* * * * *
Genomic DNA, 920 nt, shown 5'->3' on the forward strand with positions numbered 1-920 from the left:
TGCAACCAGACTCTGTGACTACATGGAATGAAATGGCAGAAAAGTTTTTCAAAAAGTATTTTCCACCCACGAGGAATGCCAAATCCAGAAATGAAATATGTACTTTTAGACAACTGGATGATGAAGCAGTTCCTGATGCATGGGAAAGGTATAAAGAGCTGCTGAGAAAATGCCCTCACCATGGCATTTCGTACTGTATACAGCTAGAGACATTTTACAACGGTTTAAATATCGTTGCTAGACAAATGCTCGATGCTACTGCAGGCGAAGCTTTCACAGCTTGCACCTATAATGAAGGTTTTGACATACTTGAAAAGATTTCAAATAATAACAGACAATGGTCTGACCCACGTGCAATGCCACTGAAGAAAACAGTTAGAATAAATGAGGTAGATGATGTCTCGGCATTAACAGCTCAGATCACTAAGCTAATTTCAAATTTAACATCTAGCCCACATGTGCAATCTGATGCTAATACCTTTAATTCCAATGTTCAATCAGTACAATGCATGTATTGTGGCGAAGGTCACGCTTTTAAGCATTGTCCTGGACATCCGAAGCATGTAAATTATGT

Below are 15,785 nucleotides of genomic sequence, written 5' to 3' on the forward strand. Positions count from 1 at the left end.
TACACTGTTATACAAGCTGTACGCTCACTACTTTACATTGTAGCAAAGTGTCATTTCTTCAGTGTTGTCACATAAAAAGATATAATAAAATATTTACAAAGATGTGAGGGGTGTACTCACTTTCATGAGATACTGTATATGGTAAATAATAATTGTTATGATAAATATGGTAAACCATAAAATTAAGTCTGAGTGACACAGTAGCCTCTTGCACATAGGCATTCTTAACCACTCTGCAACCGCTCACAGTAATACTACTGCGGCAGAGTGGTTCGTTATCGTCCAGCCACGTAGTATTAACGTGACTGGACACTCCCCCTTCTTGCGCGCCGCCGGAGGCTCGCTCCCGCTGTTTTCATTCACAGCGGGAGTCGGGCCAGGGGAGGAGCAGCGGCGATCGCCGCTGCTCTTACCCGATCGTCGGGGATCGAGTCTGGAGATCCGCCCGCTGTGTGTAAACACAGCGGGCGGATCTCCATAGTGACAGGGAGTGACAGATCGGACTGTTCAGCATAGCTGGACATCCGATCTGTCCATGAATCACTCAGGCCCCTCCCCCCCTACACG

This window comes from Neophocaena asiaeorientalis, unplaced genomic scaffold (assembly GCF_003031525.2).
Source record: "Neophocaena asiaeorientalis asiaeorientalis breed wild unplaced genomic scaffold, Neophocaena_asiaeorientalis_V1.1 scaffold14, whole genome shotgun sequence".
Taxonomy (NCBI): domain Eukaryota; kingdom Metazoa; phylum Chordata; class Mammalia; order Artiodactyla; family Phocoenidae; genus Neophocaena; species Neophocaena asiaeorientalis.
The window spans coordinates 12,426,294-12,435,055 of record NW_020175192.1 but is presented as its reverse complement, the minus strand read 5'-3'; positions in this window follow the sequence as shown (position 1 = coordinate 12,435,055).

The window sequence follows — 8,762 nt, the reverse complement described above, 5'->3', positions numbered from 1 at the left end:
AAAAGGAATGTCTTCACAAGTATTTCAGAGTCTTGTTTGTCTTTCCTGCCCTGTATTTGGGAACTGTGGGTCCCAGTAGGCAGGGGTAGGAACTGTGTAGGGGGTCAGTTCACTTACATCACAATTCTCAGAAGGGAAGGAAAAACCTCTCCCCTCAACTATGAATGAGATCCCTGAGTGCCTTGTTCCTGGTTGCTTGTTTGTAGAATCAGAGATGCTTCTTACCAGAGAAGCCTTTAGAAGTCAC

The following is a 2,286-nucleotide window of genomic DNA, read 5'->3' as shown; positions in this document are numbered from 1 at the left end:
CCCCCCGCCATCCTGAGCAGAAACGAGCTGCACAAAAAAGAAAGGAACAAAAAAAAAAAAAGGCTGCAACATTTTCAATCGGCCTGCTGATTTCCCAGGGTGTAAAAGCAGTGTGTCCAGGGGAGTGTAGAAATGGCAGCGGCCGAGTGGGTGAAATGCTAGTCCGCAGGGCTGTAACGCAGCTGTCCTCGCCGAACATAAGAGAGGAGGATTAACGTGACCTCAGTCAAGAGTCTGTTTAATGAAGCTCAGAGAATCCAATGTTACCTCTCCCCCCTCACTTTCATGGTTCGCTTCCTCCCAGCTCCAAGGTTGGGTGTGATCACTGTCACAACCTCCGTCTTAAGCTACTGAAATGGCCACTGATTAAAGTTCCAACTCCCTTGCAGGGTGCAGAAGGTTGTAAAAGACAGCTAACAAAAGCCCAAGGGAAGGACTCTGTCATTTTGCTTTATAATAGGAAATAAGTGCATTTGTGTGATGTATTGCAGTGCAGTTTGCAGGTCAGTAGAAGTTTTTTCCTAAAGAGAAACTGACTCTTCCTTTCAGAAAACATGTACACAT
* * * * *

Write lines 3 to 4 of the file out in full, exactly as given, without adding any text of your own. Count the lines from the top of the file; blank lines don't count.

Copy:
Below are 15,785 nucleotides of genomic sequence, written 5' to 3' on the forward strand. Positions count from 1 at the left end.
TACACTGTTATACAAGCTGTACGCTCACTACTTTACATTGTAGCAAAGTGTCATTTCTTCAGTGTTGTCACATAAAAAGATATAATAAAATATTTACAAAGATGTGAGGGGTGTACTCACTTTCATGAGATACTGTATATGGTAAATAATAATTGTTATGATAAATATGGTAAACCATAAAATTAAGTCTGAGTGACACAGTAGCCTCTTGCACATAGGCATTCTTAACCACTCTGCAACCGCTCACAGTAATACTACTGCGGCAGAGTGGTTCGTTATCGTCCAGCCACGTAGTATTAACGTGACTGGACACTCCCCCTTCTTGCGCGCCGCCGGAGGCTCGCTCCCGCTGTTTTCATTCACAGCGGGAGTCGGGCCAGGGGAGGAGCAGCGGCGATCGCCGCTGCTCTTACCCGATCGTCGGGGATCGAGTCTGGAGATCCGCCCGCTGTGTGTAAACACAGCGGGCGGATCTCCATAGTGACAGGGAGTGACAGATCGGACTGTTCAGCATAGCTGGACATCCGATCTGTCCATGAATCACTCAGGCCCCTCCCCCCCTACACG